Although I ignore the true reason, I can only guess that’s because EU officers should stay neutral, and let the experts be independent – I understand and respect that. But that discrepancy in judging criteria interpretation may have a randomising effect on the final marks.
There are many other discrepancies of this kind. To give another example, experts have contrasting feelings about hyperlinks in the proposals. Some experts love them, because they can access more information to score the proposal more objectively. They spend overtime to check all videos, sources, and references in a proposal. Other reviewers, at the opposite end, feel that external links are an illicit way of extending the proposal above the given limit of 10 pages (for Phase 1) or 30 pages (for Phase 2), and that consequently they should be ignored. Some reviewers even confessed a fear of being tracked if they follow an external link, and they feel unjust that some applicants could identify the reviewers or at least their nationality when instead the EC keeps a secret on these aspects. And again, no indication was given by EC officers on this topic, they remained impartial listeners to our discussions.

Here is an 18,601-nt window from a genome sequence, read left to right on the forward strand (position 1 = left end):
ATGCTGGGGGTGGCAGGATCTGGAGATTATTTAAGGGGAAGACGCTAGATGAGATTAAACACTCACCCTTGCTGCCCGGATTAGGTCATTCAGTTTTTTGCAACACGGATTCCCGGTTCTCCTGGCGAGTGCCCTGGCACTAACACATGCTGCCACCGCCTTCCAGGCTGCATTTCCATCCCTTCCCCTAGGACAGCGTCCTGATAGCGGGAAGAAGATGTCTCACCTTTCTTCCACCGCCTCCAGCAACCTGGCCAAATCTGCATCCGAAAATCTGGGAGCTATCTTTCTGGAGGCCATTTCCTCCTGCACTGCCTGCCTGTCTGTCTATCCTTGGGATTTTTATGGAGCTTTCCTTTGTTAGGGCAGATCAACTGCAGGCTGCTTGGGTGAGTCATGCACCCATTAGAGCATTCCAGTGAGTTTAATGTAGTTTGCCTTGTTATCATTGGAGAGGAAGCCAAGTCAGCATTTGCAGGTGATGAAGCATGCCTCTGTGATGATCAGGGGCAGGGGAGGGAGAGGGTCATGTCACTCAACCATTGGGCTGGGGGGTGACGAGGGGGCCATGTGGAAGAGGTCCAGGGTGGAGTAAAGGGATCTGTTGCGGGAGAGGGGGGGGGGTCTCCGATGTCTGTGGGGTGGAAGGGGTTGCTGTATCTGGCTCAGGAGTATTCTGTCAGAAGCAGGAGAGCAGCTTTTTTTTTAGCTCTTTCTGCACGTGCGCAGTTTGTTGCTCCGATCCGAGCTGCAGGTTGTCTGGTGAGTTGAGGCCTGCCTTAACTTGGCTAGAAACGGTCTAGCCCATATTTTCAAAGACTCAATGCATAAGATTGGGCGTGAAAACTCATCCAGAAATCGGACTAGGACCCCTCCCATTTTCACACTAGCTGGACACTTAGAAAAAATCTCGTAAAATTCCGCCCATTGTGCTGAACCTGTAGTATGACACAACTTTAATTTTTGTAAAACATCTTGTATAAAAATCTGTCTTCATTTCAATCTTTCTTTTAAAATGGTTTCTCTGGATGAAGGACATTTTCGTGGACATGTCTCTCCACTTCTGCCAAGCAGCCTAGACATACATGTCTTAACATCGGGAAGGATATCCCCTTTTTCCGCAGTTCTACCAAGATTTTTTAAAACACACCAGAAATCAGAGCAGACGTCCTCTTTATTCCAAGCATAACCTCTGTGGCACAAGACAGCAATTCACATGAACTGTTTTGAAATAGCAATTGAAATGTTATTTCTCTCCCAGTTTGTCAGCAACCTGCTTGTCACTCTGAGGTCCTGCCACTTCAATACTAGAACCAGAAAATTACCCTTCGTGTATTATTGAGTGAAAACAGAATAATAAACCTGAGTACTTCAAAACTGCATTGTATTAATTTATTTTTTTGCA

I could continue, but in short, the takeaway for prospective applicants here is that in order to succeed they need to convince four independent experts, who do not know each other and have sometimes different biases towards certain aspects such as criteria, links, type of info provided, and so on.
As mentioned above, this aspect of high independency actually turns out to be a good feature of the selection process, but at the expense of some randomicity of score results. Applicants with good proposals should not be discouraged for being excluded in their first attempt and should always give their application a second chance.
1Executive Agency for Small and Medium-sized Enterprises